'Moments' in S have equation t = const and correspond to horizontal lines, while the worldline of each fixed point on the spatial x-axis of S corresponds to a vertical line, x = const. Similarly, moments in S' have equation t' = const and thus, by (2.6), t — vx = const; so in our diagram they correspond to lines with slope v. In particular, the x' axis (t' = 0) corresponds to t = vx. Again, worldlines of fixed points on the spatial x' axis have equation x' = const and thus, by (2.6), x — vt = const. In our diagram they are lines with slope v relative to the t axis. In particular, the t' axis (x' = 0) corresponds to x = vt. Thus the axes of S' subtend equal angles with their counterparts in S; but whereas in rotations these angles have the same sense, in LTs they have opposite sense. S' can have any velocity between — c and c relative to S; the corresponding x - and t'-axes in the diagram are like scissors pointing NE (in the direction marked %), fully open for v ^ —c, closed for v ^ c.

We have already tacitly assumed the x- and t-axes in the diagram to be equally calibrated; for example, 1 cm corresponding to 1 s on the t-axis and to 1 lt-s on the x-axis. (In fact, the vertical axis is often taken to be ct, so that the units are naturally the same.) For calibrating the primed axes (not quite as straightforward as in the case of rotations) we observe that for standard LTs (where y' = y, z! = z) and with c = 1, (2.14) reduces to ta — x'2 = t2 — x2. So if we draw the calibrating hyperbolae t2 — x2 = ±1, they will cut all four of the axes at the relevant unit time or unit distance from the origin. They are, in fact, the loci of events whose interval from the origin is unity [cf. after (2.15)]. The units can then be repeated along the axes, by linearity. The diagram shows how to read off the coordinates (a', b') of a given event relative to S': we must go along lines of constant x' or t' from the event to the axes.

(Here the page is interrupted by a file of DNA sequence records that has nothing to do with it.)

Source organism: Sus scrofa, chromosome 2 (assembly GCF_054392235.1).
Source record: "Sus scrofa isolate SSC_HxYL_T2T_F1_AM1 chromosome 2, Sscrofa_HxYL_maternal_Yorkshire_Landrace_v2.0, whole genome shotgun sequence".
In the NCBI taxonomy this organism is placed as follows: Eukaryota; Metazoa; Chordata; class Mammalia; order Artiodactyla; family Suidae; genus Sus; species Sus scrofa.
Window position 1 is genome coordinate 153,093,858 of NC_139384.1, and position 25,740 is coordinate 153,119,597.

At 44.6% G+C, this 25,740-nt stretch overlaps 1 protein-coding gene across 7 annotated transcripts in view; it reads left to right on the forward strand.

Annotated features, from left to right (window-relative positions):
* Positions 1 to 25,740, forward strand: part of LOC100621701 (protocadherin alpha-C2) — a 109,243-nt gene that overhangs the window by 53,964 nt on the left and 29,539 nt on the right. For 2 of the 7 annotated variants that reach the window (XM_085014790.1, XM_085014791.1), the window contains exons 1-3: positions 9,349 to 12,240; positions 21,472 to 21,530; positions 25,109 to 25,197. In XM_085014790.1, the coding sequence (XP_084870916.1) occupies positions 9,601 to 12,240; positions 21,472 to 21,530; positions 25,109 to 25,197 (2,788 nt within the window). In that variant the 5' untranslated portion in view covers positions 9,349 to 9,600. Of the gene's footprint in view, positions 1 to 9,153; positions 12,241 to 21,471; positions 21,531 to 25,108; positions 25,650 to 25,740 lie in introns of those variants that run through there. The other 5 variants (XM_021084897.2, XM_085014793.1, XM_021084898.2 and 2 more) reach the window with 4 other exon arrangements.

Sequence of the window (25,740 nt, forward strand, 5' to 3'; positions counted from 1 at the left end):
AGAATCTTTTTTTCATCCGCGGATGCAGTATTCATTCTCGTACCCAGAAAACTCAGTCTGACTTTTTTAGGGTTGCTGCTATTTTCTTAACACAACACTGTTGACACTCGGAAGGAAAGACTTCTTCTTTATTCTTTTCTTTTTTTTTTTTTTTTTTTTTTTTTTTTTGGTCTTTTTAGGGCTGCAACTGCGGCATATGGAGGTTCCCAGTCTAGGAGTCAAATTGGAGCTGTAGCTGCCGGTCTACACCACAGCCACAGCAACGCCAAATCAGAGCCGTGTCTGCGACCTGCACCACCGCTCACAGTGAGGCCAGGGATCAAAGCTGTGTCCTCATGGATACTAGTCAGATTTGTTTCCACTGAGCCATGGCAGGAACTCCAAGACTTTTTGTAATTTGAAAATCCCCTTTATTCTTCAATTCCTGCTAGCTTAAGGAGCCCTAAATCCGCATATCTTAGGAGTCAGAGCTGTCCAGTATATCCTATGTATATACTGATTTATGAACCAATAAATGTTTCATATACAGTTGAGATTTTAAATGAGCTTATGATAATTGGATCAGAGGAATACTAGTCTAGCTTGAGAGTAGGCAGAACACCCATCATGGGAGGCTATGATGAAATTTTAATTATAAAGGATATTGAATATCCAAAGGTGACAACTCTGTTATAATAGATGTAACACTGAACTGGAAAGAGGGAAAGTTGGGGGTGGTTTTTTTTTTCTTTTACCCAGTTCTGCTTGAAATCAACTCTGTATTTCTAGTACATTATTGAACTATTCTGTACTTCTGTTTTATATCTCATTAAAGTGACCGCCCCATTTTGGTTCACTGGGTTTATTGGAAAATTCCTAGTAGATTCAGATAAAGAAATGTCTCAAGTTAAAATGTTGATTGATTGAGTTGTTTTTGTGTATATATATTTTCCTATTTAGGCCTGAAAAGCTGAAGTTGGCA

Diagrams like Fig. 2.6 are often called Minkowski diagrams. They can be extremely helpful and illuminating in certain types of relativistic problems. For example, one

can sometimes use them to get a rough preliminary idea of the answer. But one should beware of trying to use them for everything, for their utility is limited. Analytic or algebraic arguments are generally much more powerful.